Friday, July 13, 2018

Sorry to Bother You - Review


Though the year is barely passed the halfway point, it’s relatively safe to declare Sorry to Bother You the weirdest cinematic experience of 2018. In a way, it seems apt for the absolute insanity of the real world to be mirrored in this insane movie, whether it be the visual craft behind it, the absurd humor, or the increasingly berserk nature of the entire premise, every ounce of this film is out there and remarkable. And to think, a first-time filmmaker is behind it all.

In an alternate reality of present-day Oakland, Calif., telemarketer Cassius Green (Lakeith Stanfield) finds himself in a macabre universe after he discovers a magical key that leads to material glory. As Green's career begins to take off, his friends and co-workers organize a protest against corporate oppression. Cassius soon falls under the spell of Steve Lift (Armie Hammer), a cocaine-snorting CEO who offers him a salary beyond his wildest dreams.

A seemingly normal comedy at the start evolves into one of the most bizarre films in recent memory by the time the credits roll. To narrow this film down and analyze its parts would take ages, and multiple viewings that still may not reveal every ounce of weirdness occurring here. Transforming, in more ways than one, from a story of a struggle to make it in telemarketing to the place it finishes is such a huge leap and honestly remarkable. While pieces may be influenced or inspired by other works, Sorry to Bother You feels like the most original and unique theater experience of the last few years, if not longer.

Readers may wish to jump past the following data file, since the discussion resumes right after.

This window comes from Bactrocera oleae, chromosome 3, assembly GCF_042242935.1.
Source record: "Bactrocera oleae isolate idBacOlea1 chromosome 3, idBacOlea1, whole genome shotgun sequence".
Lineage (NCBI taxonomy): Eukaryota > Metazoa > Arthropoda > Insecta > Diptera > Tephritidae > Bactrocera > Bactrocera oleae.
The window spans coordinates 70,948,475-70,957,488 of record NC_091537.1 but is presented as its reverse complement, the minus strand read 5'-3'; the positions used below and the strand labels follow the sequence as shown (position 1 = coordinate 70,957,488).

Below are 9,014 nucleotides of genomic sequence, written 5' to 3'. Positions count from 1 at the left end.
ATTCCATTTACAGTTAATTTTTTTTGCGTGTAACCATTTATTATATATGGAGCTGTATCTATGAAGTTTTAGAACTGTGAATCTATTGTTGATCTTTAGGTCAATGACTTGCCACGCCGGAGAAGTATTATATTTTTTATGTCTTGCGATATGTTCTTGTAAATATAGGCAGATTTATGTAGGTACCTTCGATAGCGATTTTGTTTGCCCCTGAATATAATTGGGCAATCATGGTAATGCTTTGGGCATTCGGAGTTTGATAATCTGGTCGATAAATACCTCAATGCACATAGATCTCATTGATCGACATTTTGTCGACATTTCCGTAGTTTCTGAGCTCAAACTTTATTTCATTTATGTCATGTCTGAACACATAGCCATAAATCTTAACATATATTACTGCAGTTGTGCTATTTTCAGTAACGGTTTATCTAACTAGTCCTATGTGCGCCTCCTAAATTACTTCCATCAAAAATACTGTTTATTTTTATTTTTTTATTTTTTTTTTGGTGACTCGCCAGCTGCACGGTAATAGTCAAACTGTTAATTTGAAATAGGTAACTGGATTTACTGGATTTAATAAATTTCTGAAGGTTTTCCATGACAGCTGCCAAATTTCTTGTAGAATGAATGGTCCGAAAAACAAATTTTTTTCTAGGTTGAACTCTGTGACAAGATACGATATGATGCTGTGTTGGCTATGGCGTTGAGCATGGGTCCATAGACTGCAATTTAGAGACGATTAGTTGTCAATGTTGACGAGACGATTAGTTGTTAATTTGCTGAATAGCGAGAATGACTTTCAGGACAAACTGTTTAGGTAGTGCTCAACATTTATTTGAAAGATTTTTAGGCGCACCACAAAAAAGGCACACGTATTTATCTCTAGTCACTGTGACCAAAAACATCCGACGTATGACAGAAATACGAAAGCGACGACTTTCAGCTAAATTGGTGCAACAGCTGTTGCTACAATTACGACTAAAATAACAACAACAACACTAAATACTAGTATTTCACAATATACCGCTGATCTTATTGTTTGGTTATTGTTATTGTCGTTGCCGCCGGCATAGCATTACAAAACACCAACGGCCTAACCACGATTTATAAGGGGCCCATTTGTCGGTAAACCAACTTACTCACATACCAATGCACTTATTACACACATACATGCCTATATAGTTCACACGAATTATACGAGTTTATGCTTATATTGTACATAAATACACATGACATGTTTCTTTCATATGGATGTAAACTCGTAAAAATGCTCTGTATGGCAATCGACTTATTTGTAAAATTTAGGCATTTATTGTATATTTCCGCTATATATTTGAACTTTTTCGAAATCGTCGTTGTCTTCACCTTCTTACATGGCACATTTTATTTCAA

Anchoring it all is Lakeith Stanfield, an actor who is rightfully popping up more and more while delivering memorable performances every time. His less than subtle character name provides some insight into his motivation, one that constantly conflicts with his idealistic nature. TessaThompson, another actress frequently turning in great performances, is equally as brilliant here as the source for Cassius’ moral quandary. And no one seems as built for the part as Armie Hammer as the smarmy CEO Steve Lift, who manages this sleazy stature while also maintaining a strange likability.

All of this goes without mentioning the creative use of the “white voice” for the black characters as they sell to people desire to hear something particular on these annoying phone calls. Using actors like David Cross and Patton Oswalt for these roles is an inspired choice by director and writer Boots Riley, as both a source for comedy and commentary. 

The voices are just a small piece of the creativity on display here from Riley. The director crafts a film that is nothing short of visual mayhem, an anarchistic experience that uses metaphorical language, both heavy and subtle, to tell a story that would collapse if handled even slightly wrong. It twists and turns into this misshapen affair by the time it’s all said and done, moving so quickly that before anyone has a second to grasp what just happened, the next wild thing is on screen. 

Overall, Sorry to Bother You is probably the most unique comedy in years, mixing comedy with social commentary perfectly. Boots Riley emerges as a brand new talented director, making his mark with the feature debut that’s likely to open quite a few doors in the coming years. There is a visual flare to his filmmaking, a chaotic nature that elevates the film beyond its comedic and satirical roots. Though admittedly not for everyone, the film is exceptional. And for those looking to have their minds blown, Sorry to Bother You will provide that, and then slowly piece it back together bit by bit in a new, abstract way.